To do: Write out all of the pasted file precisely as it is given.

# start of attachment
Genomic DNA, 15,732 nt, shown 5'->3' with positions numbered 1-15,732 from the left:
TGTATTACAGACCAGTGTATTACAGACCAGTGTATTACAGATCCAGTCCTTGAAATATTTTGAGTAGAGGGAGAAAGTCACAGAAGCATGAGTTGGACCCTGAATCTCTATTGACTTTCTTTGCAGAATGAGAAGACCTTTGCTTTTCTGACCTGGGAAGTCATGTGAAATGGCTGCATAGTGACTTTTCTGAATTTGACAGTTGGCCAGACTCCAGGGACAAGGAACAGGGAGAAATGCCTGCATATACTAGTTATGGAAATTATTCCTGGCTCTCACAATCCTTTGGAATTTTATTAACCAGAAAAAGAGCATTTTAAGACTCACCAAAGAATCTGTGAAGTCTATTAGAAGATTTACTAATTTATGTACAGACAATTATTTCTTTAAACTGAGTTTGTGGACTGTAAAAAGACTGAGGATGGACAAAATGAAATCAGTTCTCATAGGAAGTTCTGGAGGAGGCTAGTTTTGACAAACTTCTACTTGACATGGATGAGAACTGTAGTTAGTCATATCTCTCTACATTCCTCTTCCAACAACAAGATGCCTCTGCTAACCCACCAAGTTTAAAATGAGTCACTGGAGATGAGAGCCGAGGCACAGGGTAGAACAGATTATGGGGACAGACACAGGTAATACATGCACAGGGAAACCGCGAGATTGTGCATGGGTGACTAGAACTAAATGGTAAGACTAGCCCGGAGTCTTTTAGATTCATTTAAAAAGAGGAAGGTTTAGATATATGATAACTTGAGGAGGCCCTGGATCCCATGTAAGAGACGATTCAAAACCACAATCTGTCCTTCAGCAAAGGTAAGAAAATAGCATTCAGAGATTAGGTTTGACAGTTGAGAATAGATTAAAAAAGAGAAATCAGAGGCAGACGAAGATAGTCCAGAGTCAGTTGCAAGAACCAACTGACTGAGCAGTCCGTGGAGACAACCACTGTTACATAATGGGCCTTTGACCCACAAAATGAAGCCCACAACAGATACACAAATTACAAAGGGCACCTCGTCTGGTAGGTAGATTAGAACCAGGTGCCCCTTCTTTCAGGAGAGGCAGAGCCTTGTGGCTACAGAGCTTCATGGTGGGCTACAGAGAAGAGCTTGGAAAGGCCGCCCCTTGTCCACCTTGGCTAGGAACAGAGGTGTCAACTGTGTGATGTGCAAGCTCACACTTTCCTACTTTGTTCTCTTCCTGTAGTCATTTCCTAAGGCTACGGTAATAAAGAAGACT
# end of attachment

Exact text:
Genomic DNA, 15,732 nt, shown 5'->3' with positions numbered 1-15,732 from the left:
TGTATTACAGACCAGTGTATTACAGACCAGTGTATTACAGATCCAGTCCTTGAAATATTTTGAGTAGAGGGAGAAAGTCACAGAAGCATGAGTTGGACCCTGAATCTCTATTGACTTTCTTTGCAGAATGAGAAGACCTTTGCTTTTCTGACCTGGGAAGTCATGTGAAATGGCTGCATAGTGACTTTTCTGAATTTGACAGTTGGCCAGACTCCAGGGACAAGGAACAGGGAGAAATGCCTGCATATACTAGTTATGGAAATTATTCCTGGCTCTCACAATCCTTTGGAATTTTATTAACCAGAAAAAGAGCATTTTAAGACTCACCAAAGAATCTGTGAAGTCTATTAGAAGATTTACTAATTTATGTACAGACAATTATTTCTTTAAACTGAGTTTGTGGACTGTAAAAAGACTGAGGATGGACAAAATGAAATCAGTTCTCATAGGAAGTTCTGGAGGAGGCTAGTTTTGACAAACTTCTACTTGACATGGATGAGAACTGTAGTTAGTCATATCTCTCTACATTCCTCTTCCAACAACAAGATGCCTCTGCTAACCCACCAAGTTTAAAATGAGTCACTGGAGATGAGAGCCGAGGCACAGGGTAGAACAGATTATGGGGACAGACACAGGTAATACATGCACAGGGAAACCGCGAGATTGTGCATGGGTGACTAGAACTAAATGGTAAGACTAGCCCGGAGTCTTTTAGATTCATTTAAAAAGAGGAAGGTTTAGATATATGATAACTTGAGGAGGCCCTGGATCCCATGTAAGAGACGATTCAAAACCACAATCTGTCCTTCAGCAAAGGTAAGAAAATAGCATTCAGAGATTAGGTTTGACAGTTGAGAATAGATTAAAAAAGAGAAATCAGAGGCAGACGAAGATAGTCCAGAGTCAGTTGCAAGAACCAACTGACTGAGCAGTCCGTGGAGACAACCACTGTTACATAATGGGCCTTTGACCCACAAAATGAAGCCCACAACAGATACACAAATTACAAAGGGCACCTCGTCTGGTAGGTAGATTAGAACCAGGTGCCCCTTCTTTCAGGAGAGGCAGAGCCTTGTGGCTACAGAGCTTCATGGTGGGCTACAGAGAAGAGCTTGGAAAGGCCGCCCCTTGTCCACCTTGGCTAGGAACAGAGGTGTCAACTGTGTGATGTGCAAGCTCACACTTTCCTACTTTGTTCTCTTCCTGTAGTCATTTCCTAAGGCTACGGTAATAAAGAAGACT